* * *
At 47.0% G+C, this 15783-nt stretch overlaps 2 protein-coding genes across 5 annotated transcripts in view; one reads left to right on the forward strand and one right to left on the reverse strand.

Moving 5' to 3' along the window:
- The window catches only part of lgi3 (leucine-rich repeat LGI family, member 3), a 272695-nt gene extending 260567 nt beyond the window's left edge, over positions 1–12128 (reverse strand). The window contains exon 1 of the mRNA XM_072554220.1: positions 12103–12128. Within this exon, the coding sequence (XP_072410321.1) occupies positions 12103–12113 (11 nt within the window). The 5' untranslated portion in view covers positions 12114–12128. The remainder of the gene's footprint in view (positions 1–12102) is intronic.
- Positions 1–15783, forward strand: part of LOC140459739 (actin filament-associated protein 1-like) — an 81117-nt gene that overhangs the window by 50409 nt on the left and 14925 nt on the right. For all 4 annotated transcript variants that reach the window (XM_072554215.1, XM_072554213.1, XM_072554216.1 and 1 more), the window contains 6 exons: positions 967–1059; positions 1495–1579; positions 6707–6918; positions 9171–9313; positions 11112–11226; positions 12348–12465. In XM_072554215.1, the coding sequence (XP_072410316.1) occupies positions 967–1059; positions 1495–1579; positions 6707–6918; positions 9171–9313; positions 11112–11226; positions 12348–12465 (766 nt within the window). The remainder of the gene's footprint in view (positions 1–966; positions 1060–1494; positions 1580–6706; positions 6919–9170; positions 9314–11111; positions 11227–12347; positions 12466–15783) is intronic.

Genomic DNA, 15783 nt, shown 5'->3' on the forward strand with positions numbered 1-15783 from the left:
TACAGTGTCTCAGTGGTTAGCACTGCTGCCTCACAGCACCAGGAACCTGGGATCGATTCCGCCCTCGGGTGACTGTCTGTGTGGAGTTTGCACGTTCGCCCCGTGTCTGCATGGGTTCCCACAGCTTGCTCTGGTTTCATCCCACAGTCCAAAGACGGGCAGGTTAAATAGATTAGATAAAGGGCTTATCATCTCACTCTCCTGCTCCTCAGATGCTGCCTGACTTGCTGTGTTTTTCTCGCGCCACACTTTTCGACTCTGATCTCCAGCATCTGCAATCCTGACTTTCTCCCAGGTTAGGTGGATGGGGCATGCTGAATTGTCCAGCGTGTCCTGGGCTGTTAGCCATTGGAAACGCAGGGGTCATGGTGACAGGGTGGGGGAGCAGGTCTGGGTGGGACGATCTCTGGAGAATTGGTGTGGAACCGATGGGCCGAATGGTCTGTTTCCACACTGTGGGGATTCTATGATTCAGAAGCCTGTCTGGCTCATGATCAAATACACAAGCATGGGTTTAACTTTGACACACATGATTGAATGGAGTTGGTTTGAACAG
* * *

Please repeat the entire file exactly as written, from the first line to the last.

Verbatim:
At 47.0% G+C, this 15783-nt stretch overlaps 2 protein-coding genes across 5 annotated transcripts in view; one reads left to right on the forward strand and one right to left on the reverse strand.

Moving 5' to 3' along the window:
- The window catches only part of lgi3 (leucine-rich repeat LGI family, member 3), a 272695-nt gene extending 260567 nt beyond the window's left edge, over positions 1–12128 (reverse strand). The window contains exon 1 of the mRNA XM_072554220.1: positions 12103–12128. Within this exon, the coding sequence (XP_072410321.1) occupies positions 12103–12113 (11 nt within the window). The 5' untranslated portion in view covers positions 12114–12128. The remainder of the gene's footprint in view (positions 1–12102) is intronic.
- Positions 1–15783, forward strand: part of LOC140459739 (actin filament-associated protein 1-like) — an 81117-nt gene that overhangs the window by 50409 nt on the left and 14925 nt on the right. For all 4 annotated transcript variants that reach the window (XM_072554215.1, XM_072554213.1, XM_072554216.1 and 1 more), the window contains 6 exons: positions 967–1059; positions 1495–1579; positions 6707–6918; positions 9171–9313; positions 11112–11226; positions 12348–12465. In XM_072554215.1, the coding sequence (XP_072410316.1) occupies positions 967–1059; positions 1495–1579; positions 6707–6918; positions 9171–9313; positions 11112–11226; positions 12348–12465 (766 nt within the window). The remainder of the gene's footprint in view (positions 1–966; positions 1060–1494; positions 1580–6706; positions 6919–9170; positions 9314–11111; positions 11227–12347; positions 12466–15783) is intronic.

Genomic DNA, 15783 nt, shown 5'->3' on the forward strand with positions numbered 1-15783 from the left:
TACAGTGTCTCAGTGGTTAGCACTGCTGCCTCACAGCACCAGGAACCTGGGATCGATTCCGCCCTCGGGTGACTGTCTGTGTGGAGTTTGCACGTTCGCCCCGTGTCTGCATGGGTTCCCACAGCTTGCTCTGGTTTCATCCCACAGTCCAAAGACGGGCAGGTTAAATAGATTAGATAAAGGGCTTATCATCTCACTCTCCTGCTCCTCAGATGCTGCCTGACTTGCTGTGTTTTTCTCGCGCCACACTTTTCGACTCTGATCTCCAGCATCTGCAATCCTGACTTTCTCCCAGGTTAGGTGGATGGGGCATGCTGAATTGTCCAGCGTGTCCTGGGCTGTTAGCCATTGGAAACGCAGGGGTCATGGTGACAGGGTGGGGGAGCAGGTCTGGGTGGGACGATCTCTGGAGAATTGGTGTGGAACCGATGGGCCGAATGGTCTGTTTCCACACTGTGGGGATTCTATGATTCAGAAGCCTGTCTGGCTCATGATCAAATACACAAGCATGGGTTTAACTTTGACACACATGATTGAATGGAGTTGGTTTGAACAG